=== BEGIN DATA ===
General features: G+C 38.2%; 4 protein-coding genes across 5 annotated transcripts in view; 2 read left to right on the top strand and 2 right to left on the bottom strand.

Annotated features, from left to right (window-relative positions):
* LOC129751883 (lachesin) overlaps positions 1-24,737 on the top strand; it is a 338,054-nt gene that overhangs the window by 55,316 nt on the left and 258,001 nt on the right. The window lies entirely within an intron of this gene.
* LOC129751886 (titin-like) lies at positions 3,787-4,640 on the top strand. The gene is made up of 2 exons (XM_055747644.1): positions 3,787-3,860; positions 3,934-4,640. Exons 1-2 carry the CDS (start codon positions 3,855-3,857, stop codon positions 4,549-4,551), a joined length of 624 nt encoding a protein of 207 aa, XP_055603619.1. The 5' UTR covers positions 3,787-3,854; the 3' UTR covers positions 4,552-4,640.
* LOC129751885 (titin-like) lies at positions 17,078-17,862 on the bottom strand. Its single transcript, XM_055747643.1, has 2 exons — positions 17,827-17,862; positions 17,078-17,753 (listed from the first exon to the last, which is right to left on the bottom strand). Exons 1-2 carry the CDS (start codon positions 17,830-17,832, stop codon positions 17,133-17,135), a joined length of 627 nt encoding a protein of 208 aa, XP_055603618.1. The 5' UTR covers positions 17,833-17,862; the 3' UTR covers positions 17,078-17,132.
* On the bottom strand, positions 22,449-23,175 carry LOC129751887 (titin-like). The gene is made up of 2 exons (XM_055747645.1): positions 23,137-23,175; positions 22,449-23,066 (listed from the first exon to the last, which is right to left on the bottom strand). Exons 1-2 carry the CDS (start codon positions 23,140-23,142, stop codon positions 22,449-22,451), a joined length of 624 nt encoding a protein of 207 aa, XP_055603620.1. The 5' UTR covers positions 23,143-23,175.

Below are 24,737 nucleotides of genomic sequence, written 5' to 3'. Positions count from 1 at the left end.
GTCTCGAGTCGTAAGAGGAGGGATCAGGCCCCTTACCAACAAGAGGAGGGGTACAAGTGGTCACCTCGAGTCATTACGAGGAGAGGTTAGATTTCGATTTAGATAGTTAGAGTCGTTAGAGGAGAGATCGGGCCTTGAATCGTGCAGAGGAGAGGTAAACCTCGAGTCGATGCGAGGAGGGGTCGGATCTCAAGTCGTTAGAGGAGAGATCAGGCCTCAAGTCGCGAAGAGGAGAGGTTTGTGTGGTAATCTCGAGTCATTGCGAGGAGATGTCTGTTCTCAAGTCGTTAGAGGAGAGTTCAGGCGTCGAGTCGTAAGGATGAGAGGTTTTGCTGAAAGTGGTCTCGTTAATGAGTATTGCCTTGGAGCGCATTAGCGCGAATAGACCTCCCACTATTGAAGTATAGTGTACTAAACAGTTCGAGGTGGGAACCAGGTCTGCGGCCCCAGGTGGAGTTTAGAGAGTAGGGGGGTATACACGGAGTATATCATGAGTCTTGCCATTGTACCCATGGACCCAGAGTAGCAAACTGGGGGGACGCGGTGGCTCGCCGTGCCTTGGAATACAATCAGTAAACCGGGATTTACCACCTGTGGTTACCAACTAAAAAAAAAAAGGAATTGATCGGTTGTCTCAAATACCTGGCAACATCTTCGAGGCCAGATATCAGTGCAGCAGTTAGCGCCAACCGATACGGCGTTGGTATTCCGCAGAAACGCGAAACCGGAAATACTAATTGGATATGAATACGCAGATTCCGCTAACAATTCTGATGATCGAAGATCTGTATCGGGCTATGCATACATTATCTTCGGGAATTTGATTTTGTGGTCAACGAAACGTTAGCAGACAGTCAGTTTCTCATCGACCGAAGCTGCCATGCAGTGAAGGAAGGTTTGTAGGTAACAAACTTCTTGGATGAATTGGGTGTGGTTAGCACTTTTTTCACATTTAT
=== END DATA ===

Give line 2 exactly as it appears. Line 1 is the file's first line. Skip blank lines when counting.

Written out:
Annotated features, from left to right (window-relative positions):